when i was still a child in primary school, i thought that all one
needed to do to make someone unconscious was to tap them on 
the head with a stone. it seemed quite simple. then they would quietly
fall down to the ground, as they did in the comic books & cartoons.

one day i was with my parents when we visited a country
house with a big sprawling garden, complete with a small pond, goldfish,
frogs & lily pads. the frogs were hard to catch & i was not so
skillful. i got the idea to toss a stone at a frog, hoping
to hit it on the head so it would be quiet & i could pick
it up. but it did not go well. i was shocked at the harm i caused.

i too suffer damage: the sick secret awareness that i had
badly hurt an innocent being, perhaps fatally. i slunk
away, ashamed, bearing a hidden burden of guilt & self-blame,
& i never told anyone about this, ever, until now.

i did not intend harm, yet harm was given by my own hand. there
was no ill will or anger, just misguided curiosity,
misjudgement & ignorance. Shiva tells me that i'm innocent
of intent to harm, yet this kind of innocence carries a cost.

from such innocence i can well understand that the doctor who
performed the hysterectomy on this body meant no harm when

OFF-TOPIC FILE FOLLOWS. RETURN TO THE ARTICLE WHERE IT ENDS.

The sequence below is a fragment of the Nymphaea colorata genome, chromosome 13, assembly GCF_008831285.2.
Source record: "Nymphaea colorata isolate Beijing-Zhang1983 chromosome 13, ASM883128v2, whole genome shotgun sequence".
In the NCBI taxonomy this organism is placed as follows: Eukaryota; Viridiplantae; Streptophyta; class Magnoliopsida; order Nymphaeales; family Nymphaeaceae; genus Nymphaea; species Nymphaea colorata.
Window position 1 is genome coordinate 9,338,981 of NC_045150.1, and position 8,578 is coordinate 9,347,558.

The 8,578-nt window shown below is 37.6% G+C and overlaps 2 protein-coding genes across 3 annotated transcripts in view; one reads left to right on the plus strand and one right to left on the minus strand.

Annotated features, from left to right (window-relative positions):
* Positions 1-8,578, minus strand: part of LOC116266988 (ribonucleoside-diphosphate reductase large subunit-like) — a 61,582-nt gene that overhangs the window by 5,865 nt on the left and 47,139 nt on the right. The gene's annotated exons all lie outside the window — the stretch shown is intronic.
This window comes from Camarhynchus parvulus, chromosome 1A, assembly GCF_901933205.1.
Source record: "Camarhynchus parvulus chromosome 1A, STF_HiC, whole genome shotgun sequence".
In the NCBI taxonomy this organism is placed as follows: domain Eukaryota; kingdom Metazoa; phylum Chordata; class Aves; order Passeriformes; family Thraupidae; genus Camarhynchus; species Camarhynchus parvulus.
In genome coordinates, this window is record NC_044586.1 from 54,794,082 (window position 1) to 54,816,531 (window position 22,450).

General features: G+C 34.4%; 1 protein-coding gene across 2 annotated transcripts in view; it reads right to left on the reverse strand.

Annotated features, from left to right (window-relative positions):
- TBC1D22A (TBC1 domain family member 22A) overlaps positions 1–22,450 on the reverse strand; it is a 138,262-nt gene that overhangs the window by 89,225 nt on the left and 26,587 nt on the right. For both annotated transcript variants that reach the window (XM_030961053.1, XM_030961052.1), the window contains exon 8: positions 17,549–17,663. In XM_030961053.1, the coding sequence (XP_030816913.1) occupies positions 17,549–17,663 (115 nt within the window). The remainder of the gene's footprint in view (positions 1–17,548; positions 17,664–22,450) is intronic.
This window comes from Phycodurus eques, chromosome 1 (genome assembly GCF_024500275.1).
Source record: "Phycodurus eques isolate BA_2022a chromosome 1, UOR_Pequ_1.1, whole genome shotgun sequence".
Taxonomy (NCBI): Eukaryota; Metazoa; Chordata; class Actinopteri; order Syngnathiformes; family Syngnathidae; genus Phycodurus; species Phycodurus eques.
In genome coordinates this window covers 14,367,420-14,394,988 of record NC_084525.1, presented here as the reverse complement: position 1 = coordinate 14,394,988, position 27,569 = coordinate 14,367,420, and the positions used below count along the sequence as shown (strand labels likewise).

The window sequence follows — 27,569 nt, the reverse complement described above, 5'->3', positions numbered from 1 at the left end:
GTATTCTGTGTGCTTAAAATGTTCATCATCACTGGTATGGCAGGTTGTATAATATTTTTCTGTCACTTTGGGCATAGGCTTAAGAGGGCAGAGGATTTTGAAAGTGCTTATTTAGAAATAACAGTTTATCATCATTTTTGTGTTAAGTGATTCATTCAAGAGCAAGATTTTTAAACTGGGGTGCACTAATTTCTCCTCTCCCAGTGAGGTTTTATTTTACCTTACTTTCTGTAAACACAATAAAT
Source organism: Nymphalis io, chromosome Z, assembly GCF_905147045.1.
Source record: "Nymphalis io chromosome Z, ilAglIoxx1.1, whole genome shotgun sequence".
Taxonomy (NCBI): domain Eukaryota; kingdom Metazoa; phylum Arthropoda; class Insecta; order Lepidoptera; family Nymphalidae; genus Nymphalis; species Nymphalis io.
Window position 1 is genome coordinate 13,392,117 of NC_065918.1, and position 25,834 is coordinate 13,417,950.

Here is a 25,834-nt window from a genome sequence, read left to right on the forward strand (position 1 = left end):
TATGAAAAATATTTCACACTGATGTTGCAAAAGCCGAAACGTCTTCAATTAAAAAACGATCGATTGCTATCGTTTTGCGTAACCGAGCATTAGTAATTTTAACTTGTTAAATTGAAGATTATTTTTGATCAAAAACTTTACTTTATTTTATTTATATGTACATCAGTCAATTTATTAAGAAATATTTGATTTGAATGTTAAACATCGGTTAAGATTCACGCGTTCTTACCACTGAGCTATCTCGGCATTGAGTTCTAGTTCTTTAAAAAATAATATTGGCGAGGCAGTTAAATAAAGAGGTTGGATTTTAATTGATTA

he mistakenly sewed my intestine to the abdominal
wall. he meant no harm when i almost died twenty-five years later
from intestinal obstructions due to adhesions from his lapse.
yet there is no blame, no call for guilt over a misaction.
equally, the frog's situation is not my karma, even
though i caused damage. thus, neither do i blame the doctor for his
mistake. life has enough room in it for this kind of forgiveness.

we human beings are like children who are seeking a way through
mystery too vast to comprehend with ease. our clumsy efforts
at braille cannot touch the heart of wind, cannot trace the aurora's
sweeping path across the sky. we are but witnesses who gasp
in amazement like the eager cosmic children we really are.
we were placed here to play innocently & to learn a new arc
of training that has only barely begun to make itself known.
this grand cosmic dance does not end; it evolves ceaselessly onward.

Author: swadharma9

i am 82, living in a nursing home and deepening my spiritual life as is appropriate as one ages. i am a student of the Sanatana Dharma and a devotee of Lord Shiva.

4 thoughts on “forgiveness”

  1. I commend you on your bravery of sharing your experience. I know from experience how difficult it is to confess such a thing because it is hard to admit, even though it is innocent. Wow! Such bravery and truth. Love you

    Liked by 1 person

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